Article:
Algorithms in C#: Connected Component Labeling

I have to admit, I'm not very good at interviews. For some reason my mind isn't trained well for sorting linked lists or balancing binary trees on the whiteboard. I have no problem designing 600+ type hierarchies and building complex object-oriented frameworks, but typical interview questions were never an area where I was shining. Maybe it's because I like to think slowly and take my time, maybe for some other reasons :) Anyway, just out of the blue I decided to implement an algorithm in C# with the goal to improve my algorithm skills and to enjoy the power and expressiveness of my most favorite language and platform.

As it usually goes, I first sat down and spent three hours coding the whole thing, and after that I did some online research, which revealed the algorithms official name:

Connected component labeling

The goal is, given a 2D-matrix of colors, to find all adjacent areas of the same color, similar to the flood-fill algorithm used in Paint.

Standard (existing) solution - Union-Find

Online research had revealed that there is a standard algorithm for this that heavily employs Union-Find. The union-find approach starts with a disjoint matrix, where every element is its own set and then iteratively joins (unions) neighboring sets together. The secret of Union-Find is twofold:

  • Extremely fast (constant-time) union of two sets
  • Extremely fast (almost constant-time) determining whether two points belong to the same set or not

I remember when I was at the university, I even knew how to prove that the complexity of Union-Find is bounded by the inverse Ackermann function, which, believe me, grows very slowly. The important thing that I carried out for the future is that for all practical purposes you can safely consider this O(1).

My solution

I was somewhat proud to have implemented a different approach. If you have seen this anywhere before, I wouldn't be surprised though, so please bear with me. The idea is to split the "image" into horizontal stripes ("spans") of the same color. Then scan all the rows of the image row-by-row, top-to-bottom, and for each row, for each span in a row, attach the span to the neighbor spans of the previous row. If you're "touching" more than one existing component, join them into one. If you're not touching any pixels of the same color, create a new component. This way, we split all horizontal spans into three generations: 0, 1 and 2 (like the .NET Garbage Collector!). Generation 0 is the current row, Generation 1 is the row above it, and Generation 2 are all the rows above these two. As we finish processing a row, Generation 1 is added to Generation 2 and Generation 0 becomes Generation 1.

MSDN Code Gallery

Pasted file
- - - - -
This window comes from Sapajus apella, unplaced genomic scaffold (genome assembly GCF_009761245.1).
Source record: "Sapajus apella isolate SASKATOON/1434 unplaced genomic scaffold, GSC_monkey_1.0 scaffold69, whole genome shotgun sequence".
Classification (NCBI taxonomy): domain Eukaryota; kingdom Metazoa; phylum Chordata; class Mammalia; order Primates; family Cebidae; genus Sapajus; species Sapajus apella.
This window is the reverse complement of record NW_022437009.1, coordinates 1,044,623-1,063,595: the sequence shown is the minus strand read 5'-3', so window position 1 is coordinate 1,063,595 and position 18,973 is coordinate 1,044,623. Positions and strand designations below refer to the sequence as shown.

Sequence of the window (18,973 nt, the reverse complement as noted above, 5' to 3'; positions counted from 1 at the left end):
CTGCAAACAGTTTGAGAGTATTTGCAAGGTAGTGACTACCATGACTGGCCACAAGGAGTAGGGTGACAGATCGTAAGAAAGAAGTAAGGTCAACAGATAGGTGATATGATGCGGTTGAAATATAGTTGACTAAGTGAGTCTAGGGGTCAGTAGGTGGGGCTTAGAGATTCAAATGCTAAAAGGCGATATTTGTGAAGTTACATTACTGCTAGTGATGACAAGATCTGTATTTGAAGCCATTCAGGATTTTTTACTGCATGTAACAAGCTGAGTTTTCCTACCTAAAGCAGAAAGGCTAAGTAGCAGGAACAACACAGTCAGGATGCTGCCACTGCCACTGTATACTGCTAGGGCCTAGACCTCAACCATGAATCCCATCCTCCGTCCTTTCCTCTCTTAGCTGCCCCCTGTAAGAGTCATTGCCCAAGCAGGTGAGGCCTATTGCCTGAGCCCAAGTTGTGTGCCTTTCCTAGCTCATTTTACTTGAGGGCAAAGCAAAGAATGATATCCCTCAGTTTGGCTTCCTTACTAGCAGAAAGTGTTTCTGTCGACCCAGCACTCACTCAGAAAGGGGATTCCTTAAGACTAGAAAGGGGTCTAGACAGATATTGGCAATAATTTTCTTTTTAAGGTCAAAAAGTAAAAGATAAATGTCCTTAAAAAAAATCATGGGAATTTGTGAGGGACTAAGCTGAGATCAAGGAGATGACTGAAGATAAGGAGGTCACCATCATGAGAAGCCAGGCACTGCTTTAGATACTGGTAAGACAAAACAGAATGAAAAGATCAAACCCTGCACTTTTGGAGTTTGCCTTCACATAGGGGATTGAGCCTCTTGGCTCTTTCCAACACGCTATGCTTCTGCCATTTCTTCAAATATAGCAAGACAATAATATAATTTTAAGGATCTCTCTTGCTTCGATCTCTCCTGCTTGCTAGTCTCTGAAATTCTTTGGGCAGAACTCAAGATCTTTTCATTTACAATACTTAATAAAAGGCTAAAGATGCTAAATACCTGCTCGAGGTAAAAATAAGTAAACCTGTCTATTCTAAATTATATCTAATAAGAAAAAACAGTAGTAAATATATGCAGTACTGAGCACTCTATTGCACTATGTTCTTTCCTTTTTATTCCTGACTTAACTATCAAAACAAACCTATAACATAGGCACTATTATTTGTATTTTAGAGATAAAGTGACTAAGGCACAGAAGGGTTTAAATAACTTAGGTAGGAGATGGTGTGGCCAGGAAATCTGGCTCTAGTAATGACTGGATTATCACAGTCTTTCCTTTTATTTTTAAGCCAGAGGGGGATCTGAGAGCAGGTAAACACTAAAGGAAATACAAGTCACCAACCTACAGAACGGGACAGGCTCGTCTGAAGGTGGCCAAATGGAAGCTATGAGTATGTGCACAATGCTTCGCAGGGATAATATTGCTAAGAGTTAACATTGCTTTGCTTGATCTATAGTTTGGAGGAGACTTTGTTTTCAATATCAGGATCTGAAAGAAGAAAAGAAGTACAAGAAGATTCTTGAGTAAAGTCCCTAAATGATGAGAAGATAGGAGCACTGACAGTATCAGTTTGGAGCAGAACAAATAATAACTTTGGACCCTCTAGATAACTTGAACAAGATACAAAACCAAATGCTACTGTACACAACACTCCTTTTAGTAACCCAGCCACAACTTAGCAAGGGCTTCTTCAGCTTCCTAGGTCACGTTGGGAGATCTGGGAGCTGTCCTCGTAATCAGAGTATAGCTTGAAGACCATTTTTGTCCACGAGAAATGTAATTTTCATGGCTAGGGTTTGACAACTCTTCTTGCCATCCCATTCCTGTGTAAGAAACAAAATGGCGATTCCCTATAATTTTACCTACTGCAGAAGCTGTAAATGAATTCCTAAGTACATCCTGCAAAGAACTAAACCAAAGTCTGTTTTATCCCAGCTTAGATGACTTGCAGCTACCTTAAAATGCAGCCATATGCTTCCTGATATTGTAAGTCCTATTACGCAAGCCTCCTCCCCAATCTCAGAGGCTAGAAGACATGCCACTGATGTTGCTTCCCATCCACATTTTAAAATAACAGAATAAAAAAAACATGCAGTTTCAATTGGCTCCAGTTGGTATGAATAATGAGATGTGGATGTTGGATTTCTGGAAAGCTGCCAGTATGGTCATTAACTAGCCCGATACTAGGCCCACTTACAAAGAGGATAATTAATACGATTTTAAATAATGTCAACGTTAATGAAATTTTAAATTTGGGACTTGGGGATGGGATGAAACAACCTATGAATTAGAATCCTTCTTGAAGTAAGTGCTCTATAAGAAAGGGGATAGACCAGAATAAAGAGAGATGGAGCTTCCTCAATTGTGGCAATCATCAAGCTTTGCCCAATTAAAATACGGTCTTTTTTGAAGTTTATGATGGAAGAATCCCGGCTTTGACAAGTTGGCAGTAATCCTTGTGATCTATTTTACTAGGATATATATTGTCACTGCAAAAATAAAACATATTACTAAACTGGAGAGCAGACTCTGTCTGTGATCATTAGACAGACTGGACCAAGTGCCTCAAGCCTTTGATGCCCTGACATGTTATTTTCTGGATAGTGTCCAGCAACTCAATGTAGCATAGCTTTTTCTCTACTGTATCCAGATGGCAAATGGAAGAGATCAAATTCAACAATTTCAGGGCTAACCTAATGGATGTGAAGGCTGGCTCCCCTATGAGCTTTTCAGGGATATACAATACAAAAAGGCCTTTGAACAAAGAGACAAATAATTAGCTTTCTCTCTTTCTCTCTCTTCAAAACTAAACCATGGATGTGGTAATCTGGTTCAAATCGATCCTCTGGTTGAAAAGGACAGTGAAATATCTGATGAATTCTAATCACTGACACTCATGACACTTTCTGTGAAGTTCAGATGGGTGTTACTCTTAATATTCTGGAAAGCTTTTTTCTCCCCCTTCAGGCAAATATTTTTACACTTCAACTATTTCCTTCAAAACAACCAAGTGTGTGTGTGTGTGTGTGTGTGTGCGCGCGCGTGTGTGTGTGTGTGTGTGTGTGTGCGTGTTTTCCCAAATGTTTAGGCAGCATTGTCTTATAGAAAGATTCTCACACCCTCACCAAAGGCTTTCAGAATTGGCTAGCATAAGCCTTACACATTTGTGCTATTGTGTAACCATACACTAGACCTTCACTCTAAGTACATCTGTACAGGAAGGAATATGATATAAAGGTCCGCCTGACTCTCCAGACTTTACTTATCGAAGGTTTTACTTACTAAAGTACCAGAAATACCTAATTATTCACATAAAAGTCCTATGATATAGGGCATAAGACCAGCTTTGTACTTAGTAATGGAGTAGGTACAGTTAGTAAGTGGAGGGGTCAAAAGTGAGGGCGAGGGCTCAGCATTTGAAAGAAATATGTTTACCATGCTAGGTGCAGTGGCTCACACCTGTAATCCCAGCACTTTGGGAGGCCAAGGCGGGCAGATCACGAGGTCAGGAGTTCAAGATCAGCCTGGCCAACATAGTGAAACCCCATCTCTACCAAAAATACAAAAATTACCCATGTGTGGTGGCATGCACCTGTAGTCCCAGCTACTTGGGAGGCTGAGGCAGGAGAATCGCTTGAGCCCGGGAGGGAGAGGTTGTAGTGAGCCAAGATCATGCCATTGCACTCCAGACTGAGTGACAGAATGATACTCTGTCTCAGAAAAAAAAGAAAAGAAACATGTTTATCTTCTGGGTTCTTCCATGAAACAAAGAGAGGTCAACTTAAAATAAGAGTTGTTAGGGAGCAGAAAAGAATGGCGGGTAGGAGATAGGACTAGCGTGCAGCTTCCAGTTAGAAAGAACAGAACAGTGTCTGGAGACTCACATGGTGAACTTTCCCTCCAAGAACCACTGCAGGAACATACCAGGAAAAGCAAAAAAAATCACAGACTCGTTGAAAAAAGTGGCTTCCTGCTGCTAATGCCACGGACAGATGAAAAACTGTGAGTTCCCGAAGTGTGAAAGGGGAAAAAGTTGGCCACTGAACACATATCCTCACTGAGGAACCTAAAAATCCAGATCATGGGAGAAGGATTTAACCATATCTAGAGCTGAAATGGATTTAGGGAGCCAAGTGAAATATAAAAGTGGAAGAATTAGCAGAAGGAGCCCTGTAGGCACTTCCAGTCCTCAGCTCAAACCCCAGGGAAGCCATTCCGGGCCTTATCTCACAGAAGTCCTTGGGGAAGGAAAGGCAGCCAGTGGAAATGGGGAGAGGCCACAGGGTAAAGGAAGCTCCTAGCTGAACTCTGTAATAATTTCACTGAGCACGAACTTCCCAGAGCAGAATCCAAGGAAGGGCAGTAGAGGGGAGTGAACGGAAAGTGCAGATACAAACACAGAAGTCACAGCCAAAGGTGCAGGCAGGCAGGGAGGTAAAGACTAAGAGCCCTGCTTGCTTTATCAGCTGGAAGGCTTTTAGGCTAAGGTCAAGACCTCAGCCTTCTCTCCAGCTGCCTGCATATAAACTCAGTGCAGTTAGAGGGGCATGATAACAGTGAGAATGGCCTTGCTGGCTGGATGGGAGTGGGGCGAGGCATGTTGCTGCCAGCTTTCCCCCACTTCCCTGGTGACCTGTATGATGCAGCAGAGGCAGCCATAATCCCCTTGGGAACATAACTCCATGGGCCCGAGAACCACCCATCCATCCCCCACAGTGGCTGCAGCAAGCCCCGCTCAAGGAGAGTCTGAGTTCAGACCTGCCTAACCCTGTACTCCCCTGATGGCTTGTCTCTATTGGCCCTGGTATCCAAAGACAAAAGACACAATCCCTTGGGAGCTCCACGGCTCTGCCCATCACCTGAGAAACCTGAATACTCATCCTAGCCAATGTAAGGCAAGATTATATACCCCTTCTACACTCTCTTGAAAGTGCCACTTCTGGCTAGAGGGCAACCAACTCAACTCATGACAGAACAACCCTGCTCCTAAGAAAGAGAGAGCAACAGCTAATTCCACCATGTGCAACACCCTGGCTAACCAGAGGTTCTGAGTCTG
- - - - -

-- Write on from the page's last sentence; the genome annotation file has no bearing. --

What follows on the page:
I published the source code at http://code.msdn.microsoft.com/ConnectedComponents. MSDN Code Gallery is an awesome new website where you can publish your code samples and source code. I discovered that I'm not the only one to publish algorithms in C#: see for example, A* path finding.

Performance challenge

I'd be very curious to measure the performance of my current code. I know it isn't optimal because there is at least one place where I can do considerably better. For the profiling wizards among you, I won't reveal where it is for now. For the tuning wizards, if my algorithm takes 100% time, how many percent can you get? I myself expect (but not guarantee) to be around 5-10% faster. Can anyone do better?

Also, I'd be curious how my algorithm performs compared to the classical union-find implementation. Anyone interested to implement and see if it does better? (I hope I won't regret posting this when someone shares an implementation which is 100 times faster than mine...)

Cleaner code challenge

I dare to hope that my code is more or less clean and more or less well-factored. However I learned one lesson in life - whenever I start thinking that I'm good, life immediately proves otherwise. That's why I welcome any improvement suggestions. I understand that on such Mickey Mouse-size projects it doesn't really matter that much if the code is clean or not, but anyway. The design could be better, the use of .NET and C# could be better, the distribution of responsibilities could be better, my OOP kung-fu could be better. I'd like to use little projects like this to learn to code better.

Language challenge

Care to implement it in F# or, say, Nemerle? This is your chance to show the world that C# is not the only .NET language! Of course, non-.NET languages are highly welcome as well. I'd personally be interested in, for example, Haskell, Lisp, Prolog, Scala, Nemerle, Boo, (Iron)Ruby, (Iron)Python, Smalltalk, Comega, SpecSharp, SML.NET and so on.

Silverlight challenge

Have you installed Silverlight 2 beta? Need an idea what to implement? ;-)